Mercer Island mastermind of state’s biggest Ponzi scheme escapes from prison

Frederick Darren Berg had been indicted for fraud in 2012.

Frederick Darren Berg, photographed in November 2016. Photo courtesy of the United States Marshals Service

Frederick Darren Berg, photographed in November 2016. Photo courtesy of the United States Marshals Service

Frederick Darren Berg, the man who orchestrated the biggest Ponzi scheme in Washington state’s history, escaped from a California prison on Dec. 6.

Berg, 55, of Mercer Island, was sentenced to 18 years in prison in 2012 after pleading guilty to defrauding hundreds of investors of more than $100 million through the Meridian Mortgage investment funds he ran for nearly a decade.

Berg used the money from his investors to fund a lavish lifestyle, including million dollar condos in Seattle and San Francisco and a $5.5 million waterfront home on Mercer Island, along with two jets and several yachts, according to Reporter archives. He was featured in an episode of the television series “American Greed” in 2016.

Seven years after his fraud was exposed, Berg is again a wanted man.

A news release from the U.S. Bureau of Prisons (BOP) said Berg was discovered missing around 3:30 p.m. Wednesday from a 130-inmate, minimum-security work camp. The camp is adjacent to the Atwater penitentiary, a maximum-security facility in Central California that holds about 1,200 male inmates.

Berg is listed as “escaped” on the BOP’s inmate locator site.

Berg is the third escapee from the Atwater penitentiary this year, according to the Merced Sun-Star. Eric Pree walked away from a minimum-security camp at the prison on Jan. 29, and Guaymar Cabrera-Hernandez escaped on May 12, but was apprehended the next day.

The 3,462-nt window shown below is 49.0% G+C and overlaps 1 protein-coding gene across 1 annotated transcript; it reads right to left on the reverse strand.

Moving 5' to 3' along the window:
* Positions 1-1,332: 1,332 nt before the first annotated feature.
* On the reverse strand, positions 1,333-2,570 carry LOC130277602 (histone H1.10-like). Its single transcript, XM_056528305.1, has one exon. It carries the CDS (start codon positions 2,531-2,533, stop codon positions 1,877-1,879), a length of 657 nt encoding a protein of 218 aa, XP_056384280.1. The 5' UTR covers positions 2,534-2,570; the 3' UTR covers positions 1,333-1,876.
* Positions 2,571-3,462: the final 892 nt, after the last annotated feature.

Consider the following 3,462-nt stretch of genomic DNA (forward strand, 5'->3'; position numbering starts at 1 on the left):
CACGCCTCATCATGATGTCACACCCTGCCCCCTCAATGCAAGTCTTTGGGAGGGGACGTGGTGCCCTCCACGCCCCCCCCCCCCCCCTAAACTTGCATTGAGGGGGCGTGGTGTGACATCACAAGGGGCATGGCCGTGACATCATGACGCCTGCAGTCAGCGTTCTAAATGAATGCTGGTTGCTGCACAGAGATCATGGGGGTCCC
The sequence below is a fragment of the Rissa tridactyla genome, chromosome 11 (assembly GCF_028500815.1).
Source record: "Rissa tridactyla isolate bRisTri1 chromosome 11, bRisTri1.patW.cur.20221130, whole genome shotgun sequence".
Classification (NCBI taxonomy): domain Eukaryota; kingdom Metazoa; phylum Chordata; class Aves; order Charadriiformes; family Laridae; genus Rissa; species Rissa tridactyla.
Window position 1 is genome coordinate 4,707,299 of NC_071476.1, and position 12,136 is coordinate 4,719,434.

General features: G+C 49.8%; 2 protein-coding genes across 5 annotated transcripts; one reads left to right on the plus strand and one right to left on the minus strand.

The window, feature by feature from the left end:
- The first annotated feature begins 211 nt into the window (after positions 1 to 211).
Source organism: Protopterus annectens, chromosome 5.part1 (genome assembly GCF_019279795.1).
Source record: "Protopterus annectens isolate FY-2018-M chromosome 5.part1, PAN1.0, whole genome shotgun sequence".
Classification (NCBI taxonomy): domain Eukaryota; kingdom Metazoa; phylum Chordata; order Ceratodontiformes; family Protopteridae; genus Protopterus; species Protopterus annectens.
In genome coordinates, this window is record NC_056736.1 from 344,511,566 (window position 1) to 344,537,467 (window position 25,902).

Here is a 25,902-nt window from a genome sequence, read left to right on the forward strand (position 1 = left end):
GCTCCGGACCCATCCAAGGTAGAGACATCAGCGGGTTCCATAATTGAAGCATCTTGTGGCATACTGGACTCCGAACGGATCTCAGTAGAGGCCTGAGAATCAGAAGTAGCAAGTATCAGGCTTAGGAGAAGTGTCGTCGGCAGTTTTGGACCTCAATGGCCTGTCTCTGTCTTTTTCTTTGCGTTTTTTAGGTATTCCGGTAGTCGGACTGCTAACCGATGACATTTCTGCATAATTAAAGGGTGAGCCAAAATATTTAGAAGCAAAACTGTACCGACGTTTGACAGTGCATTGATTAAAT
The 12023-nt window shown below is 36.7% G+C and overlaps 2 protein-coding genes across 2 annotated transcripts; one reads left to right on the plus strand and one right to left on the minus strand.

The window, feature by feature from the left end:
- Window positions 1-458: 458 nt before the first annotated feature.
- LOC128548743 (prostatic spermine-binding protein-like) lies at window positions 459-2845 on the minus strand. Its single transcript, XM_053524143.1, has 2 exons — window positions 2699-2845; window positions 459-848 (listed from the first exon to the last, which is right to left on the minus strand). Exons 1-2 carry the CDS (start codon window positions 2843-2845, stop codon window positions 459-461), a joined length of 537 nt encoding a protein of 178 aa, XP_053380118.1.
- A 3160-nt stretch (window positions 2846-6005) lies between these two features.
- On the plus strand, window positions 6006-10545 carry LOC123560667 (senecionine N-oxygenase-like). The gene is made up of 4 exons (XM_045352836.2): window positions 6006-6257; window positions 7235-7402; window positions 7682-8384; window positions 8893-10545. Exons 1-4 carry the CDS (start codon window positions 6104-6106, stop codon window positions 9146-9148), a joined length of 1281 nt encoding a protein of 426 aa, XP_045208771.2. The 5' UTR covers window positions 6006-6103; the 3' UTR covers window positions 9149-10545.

BOP and U.S. Marshals Service investigators were searching for Berg on Thursday, the Sun-Star reported. Authorities are asking anyone with information on his whereabouts to contact the Marshals Service at 559-487-5600.

Financial scandals have trailed Berg for years, starting when he allegedly embezzled money from his fraternity at the University of Oregon.

Berg was operating a series of funds purportedly for investment in seller financed real estate contracts, hard money loans, real estate and mortgage backed securities, according to Reporter archives, but started taking money from later investors to pay off earlier investors.

Between 2001 and 2009, Berg used more than $100 million from over 800 investors for his own expenses and to keep his investment fraud going, according to records in the case. Meridian brought in over $280 million from investors over 10 years. Hundreds of victims lost their retirement funds and savings.

Berg launched the firm after moving to Seattle in 1987, and his looting of the investment fund forced it into bankruptcy in June 2010. He was arrested in Los Angeles on Oct. 21, 2010, indicted in November 2010 and pleaded guilty in August 2011.

Berg’s case was investigated by the FBI, the Washington State Department of Financial Institutions (DFI) and the Internal Revenue Service Criminal Investigation (IRS-CI), and prosecuted by Assistant United States Attorney Norman Barbosa.

He was found guilty on charges of wire fraud, money laundering and bankruptcy fraud, according to the U.S. Attorney’s Office. Berg was also forced to pay more than $100 million in restitution.

Seattle Mayor Jenny Durkan, then the U.S. Attorney in Seattle, said at the time, “The greed in this case is stunning. This defendant stole and squandered the dreams of hundreds: dreams of retirement, dreams of homeownership, dreams of a college education for their children and grandchildren. While we could not restore those dreams, today he was held accountable for his acts.”

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